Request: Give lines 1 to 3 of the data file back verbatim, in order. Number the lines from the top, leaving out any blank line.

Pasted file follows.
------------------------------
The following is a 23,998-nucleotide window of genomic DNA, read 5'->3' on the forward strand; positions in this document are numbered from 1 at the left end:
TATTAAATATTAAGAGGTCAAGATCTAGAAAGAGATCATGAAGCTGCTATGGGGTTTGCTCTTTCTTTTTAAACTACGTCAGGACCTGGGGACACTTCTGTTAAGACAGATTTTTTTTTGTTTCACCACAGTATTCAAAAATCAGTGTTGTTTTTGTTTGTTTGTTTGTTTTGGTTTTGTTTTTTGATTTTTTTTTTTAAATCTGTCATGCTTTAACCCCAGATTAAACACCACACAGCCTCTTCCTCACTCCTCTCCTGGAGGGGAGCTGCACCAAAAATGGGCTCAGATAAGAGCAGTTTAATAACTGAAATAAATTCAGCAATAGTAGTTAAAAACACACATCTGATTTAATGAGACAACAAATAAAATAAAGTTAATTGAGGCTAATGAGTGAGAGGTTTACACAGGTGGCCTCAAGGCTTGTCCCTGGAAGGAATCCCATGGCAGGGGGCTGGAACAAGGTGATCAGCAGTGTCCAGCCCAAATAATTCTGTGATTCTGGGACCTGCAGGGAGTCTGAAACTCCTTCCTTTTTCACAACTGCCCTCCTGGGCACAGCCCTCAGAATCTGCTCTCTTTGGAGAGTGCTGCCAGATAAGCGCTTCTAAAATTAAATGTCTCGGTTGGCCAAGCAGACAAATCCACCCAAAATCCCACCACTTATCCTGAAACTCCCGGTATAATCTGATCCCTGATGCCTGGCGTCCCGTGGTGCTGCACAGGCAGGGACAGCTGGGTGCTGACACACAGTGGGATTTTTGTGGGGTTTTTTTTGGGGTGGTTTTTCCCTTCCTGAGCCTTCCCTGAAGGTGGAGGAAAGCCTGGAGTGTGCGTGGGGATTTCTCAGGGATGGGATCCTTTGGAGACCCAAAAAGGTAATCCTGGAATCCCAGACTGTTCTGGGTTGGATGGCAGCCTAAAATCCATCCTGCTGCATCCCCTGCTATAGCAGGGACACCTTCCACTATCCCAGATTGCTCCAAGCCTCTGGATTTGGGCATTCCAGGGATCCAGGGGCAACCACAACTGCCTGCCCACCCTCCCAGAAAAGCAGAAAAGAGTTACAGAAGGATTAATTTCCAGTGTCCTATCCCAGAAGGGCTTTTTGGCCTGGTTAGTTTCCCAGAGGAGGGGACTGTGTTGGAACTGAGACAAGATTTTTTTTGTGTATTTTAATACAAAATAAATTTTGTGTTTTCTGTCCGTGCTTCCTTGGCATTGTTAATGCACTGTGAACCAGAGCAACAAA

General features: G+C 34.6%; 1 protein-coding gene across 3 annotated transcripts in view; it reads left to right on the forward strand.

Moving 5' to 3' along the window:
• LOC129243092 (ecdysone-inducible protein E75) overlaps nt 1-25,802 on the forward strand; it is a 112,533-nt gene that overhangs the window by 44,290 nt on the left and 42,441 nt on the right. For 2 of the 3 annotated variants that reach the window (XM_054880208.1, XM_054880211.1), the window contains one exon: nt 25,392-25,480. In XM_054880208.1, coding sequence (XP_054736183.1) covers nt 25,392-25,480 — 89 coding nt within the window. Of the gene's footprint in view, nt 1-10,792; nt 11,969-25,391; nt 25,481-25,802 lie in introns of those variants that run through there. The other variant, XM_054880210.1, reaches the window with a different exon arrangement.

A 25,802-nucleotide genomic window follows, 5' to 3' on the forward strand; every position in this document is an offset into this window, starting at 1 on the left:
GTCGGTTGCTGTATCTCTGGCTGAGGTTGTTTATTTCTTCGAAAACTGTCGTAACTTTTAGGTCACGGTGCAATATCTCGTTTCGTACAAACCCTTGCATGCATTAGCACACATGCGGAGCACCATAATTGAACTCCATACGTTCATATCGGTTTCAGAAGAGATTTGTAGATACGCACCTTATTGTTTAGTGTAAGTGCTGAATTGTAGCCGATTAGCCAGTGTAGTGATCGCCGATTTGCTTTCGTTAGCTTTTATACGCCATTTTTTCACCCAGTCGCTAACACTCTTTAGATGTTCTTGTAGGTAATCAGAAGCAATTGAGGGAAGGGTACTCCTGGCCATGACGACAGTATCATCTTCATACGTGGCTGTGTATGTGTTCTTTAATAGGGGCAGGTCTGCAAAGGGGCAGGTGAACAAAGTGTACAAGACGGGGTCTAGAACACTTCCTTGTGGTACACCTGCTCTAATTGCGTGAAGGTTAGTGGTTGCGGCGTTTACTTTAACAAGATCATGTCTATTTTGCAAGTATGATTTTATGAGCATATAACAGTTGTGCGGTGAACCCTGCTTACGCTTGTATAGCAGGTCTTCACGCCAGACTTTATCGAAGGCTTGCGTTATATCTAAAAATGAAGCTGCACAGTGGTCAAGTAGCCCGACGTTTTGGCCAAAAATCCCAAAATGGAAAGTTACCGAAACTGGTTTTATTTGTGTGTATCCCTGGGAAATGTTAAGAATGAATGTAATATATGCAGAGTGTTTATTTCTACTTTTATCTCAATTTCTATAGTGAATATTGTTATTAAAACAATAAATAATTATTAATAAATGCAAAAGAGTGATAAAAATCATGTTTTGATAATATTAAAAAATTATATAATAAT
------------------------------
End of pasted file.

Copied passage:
The following is a 23,998-nucleotide window of genomic DNA, read 5'->3' on the forward strand; positions in this document are numbered from 1 at the left end:
TATTAAATATTAAGAGGTCAAGATCTAGAAAGAGATCATGAAGCTGCTATGGGGTTTGCTCTTTCTTTTTAAACTACGTCAGGACCTGGGGACACTTCTGTTAAGACAGATTTTTTTTTGTTTCACCACAGTATTCAAAAATCAGTGTTGTTTTTGTTTGTTTGTTTGTTTTGGTTTTGTTTTTTGATTTTTTTTTTTAAATCTGTCATGCTTTAACCCCAGATTAAACACCACACAGCCTCTTCCTCACTCCTCTCCTGGAGGGGAGCTGCACCAAAAATGGGCTCAGATAAGAGCAGTTTAATAACTGAAATAAATTCAGCAATAGTAGTTAAAAACACACATCTGATTTAATGAGACAACAAATAAAATAAAGTTAATTGAGGCTAATGAGTGAGAGGTTTACACAGGTGGCCTCAAGGCTTGTCCCTGGAAGGAATCCCATGGCAGGGGGCTGGAACAAGGTGATCAGCAGTGTCCAGCCCAAATAATTCTGTGATTCTGGGACCTGCAGGGAGTCTGAAACTCCTTCCTTTTTCACAACTGCCCTCCTGGGCACAGCCCTCAGAATCTGCTCTCTTTGGAGAGTGCTGCCAGATAAGCGCTTCTAAAATTAAATGTCTCGGTTGGCCAAGCAGACAAATCCACCCAAAATCCCACCACTTATCCTGAAACTCCCGGTATAATCTGATCCCTGATGCCTGGCGTCCCGTGGTGCTGCACAGGCAGGGACAGCTGGGTGCTGACACACAGTGGGATTTTTGTGGGGTTTTTTTTGGGGTGGTTTTTCCCTTCCTGAGCCTTCCCTGAAGGTGGAGGAAAGCCTGGAGTGTGCGTGGGGATTTCTCAGGGATGGGATCCTTTGGAGACCCAAAAAGGTAATCCTGGAATCCCAGACTGTTCTGGGTTGGATGGCAGCCTAAAATCCATCCTGCTGCATCCCCTGCTATAGCAGGGACACCTTCCACTATCCCAGATTGCTCCAAGCCTCTGGATTTGGGCATTCCAGGGATCCAGGGGCAACCACAACTGCCTGCCCACCCTCCCAGAAAAGCAGAAAAGAGTTACAGAAGGATTAATTTCCAGTGTCCTATCCCAGAAGGGCTTTTTGGCCTGGTTAGTTTCCCAGAGGAGGGGACTGTGTTGGAACTGAGACAAGATTTTTTTTGTGTATTTTAATACAAAATAAATTTTGTGTTTTCTGTCCGTGCTTCCTTGGCATTGTTAATGCACTGTGAACCAGAGCAACAAA

General features: G+C 34.6%; 1 protein-coding gene across 3 annotated transcripts in view; it reads left to right on the forward strand.